fashion) without the javascript bits, as long as it’s on when you do
the initial recording.

Humm… That becomes difficult.

On Thu, Jul 23, 2009 at 12:52 PM, Glen H.[email protected]
wrote:

Can anyone think of a better way to do this? Â Or point me to some
SafariWatir documentation? Â What ever I use needs to be able to handle
Javascript and cookies.

OK, re-read. Why does it need to handle javascript and cookies?

To monitor if it’s up and responding, you really only need to get
straight http, check that you didn’t get an error code (401 404 etc),
and parse the resulting html to make sure it’s not an error message
from your application.

Now, if you really need something that will handle cookies, and do
logins etc (but not javascript), you_could_ use JMeter, but it’s
probably overkill to use it just to see if a site is up…

On Thu, Jul 23, 2009 at 1:41 PM, Kyle S.
[email protected]wrote:

Try recording and tweaking a JMeter script. It may just work (after a
fashion) without the javascript bits, as long as it’s on when you do
the initial recording.

Humm… That becomes difficult.

Yeah, I was kind of hoping it would be a lot easier than it seems to be.
Watir doesn’t seem to be the answer at all. I just noticed a “pause”
and
started my Watir script up. It logs in but after about 10 seconds it
tries
to click a link despite my explicit instructions not to until content
has
loaded. At least I thought they were explicit instructions.

def check_page
loaded = false

while !loaded
if (@last_link == “Employees” and @browser.link(:text, “Tax Forms”))
or
(@last_link == “Welcome” and @browser.link(:text, “Alternative
Transportation”))
check_load_time
loaded = true
end
sleep 15
end
end

It seems to get out of this loop somehow without content loading. That
or
Watir gets content but the browser never renders the content.


“Hey brother Christian with your high and mighty errand, Your actions
speak
so loud, I can’t hear a word you’re saying.”

-Greg Graffin (Bad Religion)

On Thu, Jul 23, 2009 at 8:02 PM, Glen H. [email protected]
wrote:

I tried Watir but after a while of clicking on links inside the app Safari
hangs. I was looking at Selenium but the gem didn’t seem to install all
the
required files.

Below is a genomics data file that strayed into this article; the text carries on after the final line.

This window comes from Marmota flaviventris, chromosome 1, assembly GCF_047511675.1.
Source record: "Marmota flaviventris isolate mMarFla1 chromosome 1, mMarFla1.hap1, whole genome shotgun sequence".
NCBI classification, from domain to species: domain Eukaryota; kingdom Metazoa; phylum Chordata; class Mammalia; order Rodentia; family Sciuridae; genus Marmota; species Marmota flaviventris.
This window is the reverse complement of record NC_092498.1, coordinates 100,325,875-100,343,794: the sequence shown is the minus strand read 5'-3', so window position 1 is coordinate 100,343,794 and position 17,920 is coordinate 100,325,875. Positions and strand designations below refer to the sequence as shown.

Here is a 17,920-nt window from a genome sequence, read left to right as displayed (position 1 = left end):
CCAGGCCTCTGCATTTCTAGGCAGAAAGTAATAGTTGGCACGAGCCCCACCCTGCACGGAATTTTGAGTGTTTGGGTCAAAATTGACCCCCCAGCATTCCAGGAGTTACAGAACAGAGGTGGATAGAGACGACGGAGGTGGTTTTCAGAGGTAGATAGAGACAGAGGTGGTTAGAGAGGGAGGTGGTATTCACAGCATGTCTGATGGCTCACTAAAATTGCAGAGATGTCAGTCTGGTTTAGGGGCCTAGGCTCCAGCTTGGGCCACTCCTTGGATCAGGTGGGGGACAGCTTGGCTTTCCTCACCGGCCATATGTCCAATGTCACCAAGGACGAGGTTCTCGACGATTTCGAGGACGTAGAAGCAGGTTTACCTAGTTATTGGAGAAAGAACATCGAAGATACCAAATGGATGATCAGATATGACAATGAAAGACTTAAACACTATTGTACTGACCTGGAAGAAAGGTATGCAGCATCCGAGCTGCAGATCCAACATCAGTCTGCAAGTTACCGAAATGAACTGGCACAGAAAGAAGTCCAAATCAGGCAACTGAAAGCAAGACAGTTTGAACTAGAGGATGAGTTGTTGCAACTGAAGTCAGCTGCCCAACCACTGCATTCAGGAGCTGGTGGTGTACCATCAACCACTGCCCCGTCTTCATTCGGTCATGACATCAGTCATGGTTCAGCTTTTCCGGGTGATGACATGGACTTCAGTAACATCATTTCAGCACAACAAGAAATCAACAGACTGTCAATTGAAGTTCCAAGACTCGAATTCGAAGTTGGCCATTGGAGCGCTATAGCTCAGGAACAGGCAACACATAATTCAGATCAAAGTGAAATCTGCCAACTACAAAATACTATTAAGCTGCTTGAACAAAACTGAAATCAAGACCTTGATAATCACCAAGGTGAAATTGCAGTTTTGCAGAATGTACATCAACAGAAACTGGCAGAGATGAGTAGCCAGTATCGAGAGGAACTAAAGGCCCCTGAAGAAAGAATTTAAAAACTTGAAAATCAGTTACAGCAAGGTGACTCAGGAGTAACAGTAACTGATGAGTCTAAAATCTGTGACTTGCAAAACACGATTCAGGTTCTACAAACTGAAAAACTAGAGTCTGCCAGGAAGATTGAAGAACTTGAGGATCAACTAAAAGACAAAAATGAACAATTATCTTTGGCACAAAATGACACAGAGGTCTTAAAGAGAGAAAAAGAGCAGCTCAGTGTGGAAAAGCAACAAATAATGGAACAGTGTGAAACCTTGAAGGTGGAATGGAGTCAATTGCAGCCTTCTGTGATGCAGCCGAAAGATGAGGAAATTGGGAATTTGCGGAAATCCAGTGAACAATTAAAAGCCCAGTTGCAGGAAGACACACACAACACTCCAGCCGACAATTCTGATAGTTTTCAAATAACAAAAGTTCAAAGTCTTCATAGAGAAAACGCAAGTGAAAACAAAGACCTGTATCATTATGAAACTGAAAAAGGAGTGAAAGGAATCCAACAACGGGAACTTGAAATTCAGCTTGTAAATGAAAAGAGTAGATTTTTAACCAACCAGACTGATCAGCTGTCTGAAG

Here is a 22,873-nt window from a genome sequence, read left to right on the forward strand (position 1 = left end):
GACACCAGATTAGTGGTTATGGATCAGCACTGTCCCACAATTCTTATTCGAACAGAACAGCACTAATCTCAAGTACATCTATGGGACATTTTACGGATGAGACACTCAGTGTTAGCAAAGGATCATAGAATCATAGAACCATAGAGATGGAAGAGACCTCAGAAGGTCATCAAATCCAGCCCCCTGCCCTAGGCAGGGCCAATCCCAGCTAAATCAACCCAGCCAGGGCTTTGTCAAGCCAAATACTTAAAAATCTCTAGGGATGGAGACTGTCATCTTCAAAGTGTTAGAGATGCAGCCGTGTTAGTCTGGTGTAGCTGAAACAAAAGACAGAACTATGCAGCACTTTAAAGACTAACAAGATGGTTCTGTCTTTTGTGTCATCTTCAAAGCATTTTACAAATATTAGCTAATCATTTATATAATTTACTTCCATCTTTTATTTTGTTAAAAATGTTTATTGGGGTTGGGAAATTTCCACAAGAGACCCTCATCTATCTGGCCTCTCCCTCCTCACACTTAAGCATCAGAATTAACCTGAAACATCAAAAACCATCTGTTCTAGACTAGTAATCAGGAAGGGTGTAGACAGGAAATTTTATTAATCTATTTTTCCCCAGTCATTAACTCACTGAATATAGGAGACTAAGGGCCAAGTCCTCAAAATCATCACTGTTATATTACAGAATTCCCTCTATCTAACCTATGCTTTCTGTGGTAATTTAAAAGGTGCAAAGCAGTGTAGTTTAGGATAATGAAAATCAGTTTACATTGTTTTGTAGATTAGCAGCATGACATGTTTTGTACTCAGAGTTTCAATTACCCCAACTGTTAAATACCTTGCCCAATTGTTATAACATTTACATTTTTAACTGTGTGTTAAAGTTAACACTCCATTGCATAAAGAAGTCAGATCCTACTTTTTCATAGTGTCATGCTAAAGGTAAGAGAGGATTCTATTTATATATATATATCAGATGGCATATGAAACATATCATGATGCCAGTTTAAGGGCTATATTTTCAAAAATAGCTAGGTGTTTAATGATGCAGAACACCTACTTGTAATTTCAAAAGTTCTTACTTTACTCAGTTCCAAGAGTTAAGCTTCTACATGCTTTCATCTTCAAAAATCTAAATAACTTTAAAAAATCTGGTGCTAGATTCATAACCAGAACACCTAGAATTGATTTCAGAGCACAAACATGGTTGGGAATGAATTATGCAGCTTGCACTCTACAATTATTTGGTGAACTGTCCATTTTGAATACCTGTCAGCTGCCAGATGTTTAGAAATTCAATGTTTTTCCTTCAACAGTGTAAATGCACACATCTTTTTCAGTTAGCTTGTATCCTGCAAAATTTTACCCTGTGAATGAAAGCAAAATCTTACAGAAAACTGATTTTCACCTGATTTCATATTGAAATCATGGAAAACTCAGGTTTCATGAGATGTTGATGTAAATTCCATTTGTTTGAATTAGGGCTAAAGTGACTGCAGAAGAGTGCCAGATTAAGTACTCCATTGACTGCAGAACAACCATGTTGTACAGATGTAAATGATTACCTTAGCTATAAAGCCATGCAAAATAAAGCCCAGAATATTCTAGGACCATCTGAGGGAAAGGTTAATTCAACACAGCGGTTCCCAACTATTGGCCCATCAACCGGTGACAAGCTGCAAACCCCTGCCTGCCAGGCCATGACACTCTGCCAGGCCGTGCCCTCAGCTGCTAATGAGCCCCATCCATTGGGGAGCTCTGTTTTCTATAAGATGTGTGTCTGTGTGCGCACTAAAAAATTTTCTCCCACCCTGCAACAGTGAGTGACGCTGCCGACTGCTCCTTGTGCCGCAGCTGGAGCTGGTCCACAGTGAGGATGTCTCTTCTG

I need javascript because the vendor decided that the login form should be
javascript so that that one frame can be SSL encrypted while leaving the
rest of the content clear, to increase performance under high load I guess.

You could try using Celerity, which is a JRuby equivalent for Watir. In
most
cases it
should be API compatible with Watir, but it is based on HttpUnit (a pure
Java HTTP
client for testing) instead of automating a browser.

Its faster than Watir, and likely to be much less memory intensive. It
also
has a built
in JavaScript interpreter (Rhino), and has some special features for
working
with
SSL enabled sites (its easy to set it up not to verify - under Watir
this
behaviour
is not within API control).

As its JRuby, you might get better luck having these processes work for
extended
periods, which might fit your use case better.

regards,
Richard

On Thu, Jul 23, 2009 at 10:50 PM, Glen H.[email protected]
wrote:

Sorry guys, I accidentally pushed reply or something.

On Jul 23, 4:50 pm, Glen H. [email protected] wrote:

I just noticed a “pause” and
started my Watir script up. It logs in but after about 10 seconds it tries
to click a link despite my explicit instructions not to until content has
loaded. At least I thought they were explicit instructions.

They’re not explicit instructions. You’re merely testing for the value
of @last_link. If @last_link is available, you’re executing
@browser.link which follows the link. If you want explicit, use
@browser.wait().

– Mark.

On Sat, Jul 25, 2009 at 6:50 PM, Mark T. [email protected]
wrote:

@browser.wait().

– Mark.

Hmmm…

@browser.wait() gives me the following error:

undefined method `wait’ for #Watir::Safari:0x1213184 (NoMethodError)

It would appear I can’t do that with SafariWatir


“Hey brother Christian with your high and mighty errand, Your actions
speak
so loud, I can’t hear a word you’re saying.”

-Greg Graffin (Bad Religion)

On Sat, Jul 25, 2009 at 6:50 PM, Mark T. [email protected]
wrote:

@browser.wait().

– Mark.

Also, I was under the impression that @browser.link(:text, “link_name”)
would only return true if that could be found on the page. Is that the
wrong thing to expect?


“Hey brother Christian with your high and mighty errand, Your actions
speak
so loud, I can’t hear a word you’re saying.”

-Greg Graffin (Bad Religion)